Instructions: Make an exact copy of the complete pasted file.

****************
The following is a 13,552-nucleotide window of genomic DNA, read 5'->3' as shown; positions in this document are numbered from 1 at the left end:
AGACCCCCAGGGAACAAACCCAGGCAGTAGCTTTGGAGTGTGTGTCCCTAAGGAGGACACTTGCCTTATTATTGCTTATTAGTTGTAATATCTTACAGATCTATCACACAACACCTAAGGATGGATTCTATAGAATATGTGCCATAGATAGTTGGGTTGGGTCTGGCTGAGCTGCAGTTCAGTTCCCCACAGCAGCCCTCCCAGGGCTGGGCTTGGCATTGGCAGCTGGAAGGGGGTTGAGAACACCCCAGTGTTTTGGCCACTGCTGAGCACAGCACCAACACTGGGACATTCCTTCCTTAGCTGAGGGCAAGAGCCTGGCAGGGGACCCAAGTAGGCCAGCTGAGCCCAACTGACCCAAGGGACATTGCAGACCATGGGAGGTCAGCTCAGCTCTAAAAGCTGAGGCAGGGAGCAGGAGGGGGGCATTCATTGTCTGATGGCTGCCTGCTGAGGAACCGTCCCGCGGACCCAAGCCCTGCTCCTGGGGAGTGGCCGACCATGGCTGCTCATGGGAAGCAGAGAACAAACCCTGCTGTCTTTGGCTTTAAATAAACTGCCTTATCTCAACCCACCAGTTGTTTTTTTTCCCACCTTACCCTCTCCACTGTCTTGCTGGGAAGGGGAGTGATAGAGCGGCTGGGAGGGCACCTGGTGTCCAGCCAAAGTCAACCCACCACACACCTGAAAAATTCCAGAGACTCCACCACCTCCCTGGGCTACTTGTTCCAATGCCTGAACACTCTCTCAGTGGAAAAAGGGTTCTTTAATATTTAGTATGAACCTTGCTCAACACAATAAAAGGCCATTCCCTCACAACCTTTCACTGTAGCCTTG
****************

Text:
The following is a 13,552-nucleotide window of genomic DNA, read 5'->3' as shown; positions in this document are numbered from 1 at the left end:
AGACCCCCAGGGAACAAACCCAGGCAGTAGCTTTGGAGTGTGTGTCCCTAAGGAGGACACTTGCCTTATTATTGCTTATTAGTTGTAATATCTTACAGATCTATCACACAACACCTAAGGATGGATTCTATAGAATATGTGCCATAGATAGTTGGGTTGGGTCTGGCTGAGCTGCAGTTCAGTTCCCCACAGCAGCCCTCCCAGGGCTGGGCTTGGCATTGGCAGCTGGAAGGGGGTTGAGAACACCCCAGTGTTTTGGCCACTGCTGAGCACAGCACCAACACTGGGACATTCCTTCCTTAGCTGAGGGCAAGAGCCTGGCAGGGGACCCAAGTAGGCCAGCTGAGCCCAACTGACCCAAGGGACATTGCAGACCATGGGAGGTCAGCTCAGCTCTAAAAGCTGAGGCAGGGAGCAGGAGGGGGGCATTCATTGTCTGATGGCTGCCTGCTGAGGAACCGTCCCGCGGACCCAAGCCCTGCTCCTGGGGAGTGGCCGACCATGGCTGCTCATGGGAAGCAGAGAACAAACCCTGCTGTCTTTGGCTTTAAATAAACTGCCTTATCTCAACCCACCAGTTGTTTTTTTTCCCACCTTACCCTCTCCACTGTCTTGCTGGGAAGGGGAGTGATAGAGCGGCTGGGAGGGCACCTGGTGTCCAGCCAAAGTCAACCCACCACACACCTGAAAAATTCCAGAGACTCCACCACCTCCCTGGGCTACTTGTTCCAATGCCTGAACACTCTCTCAGTGGAAAAAGGGTTCTTTAATATTTAGTATGAACCTTGCTCAACACAATAAAAGGCCATTCCCTCACAACCTTTCACTGTAGCCTTG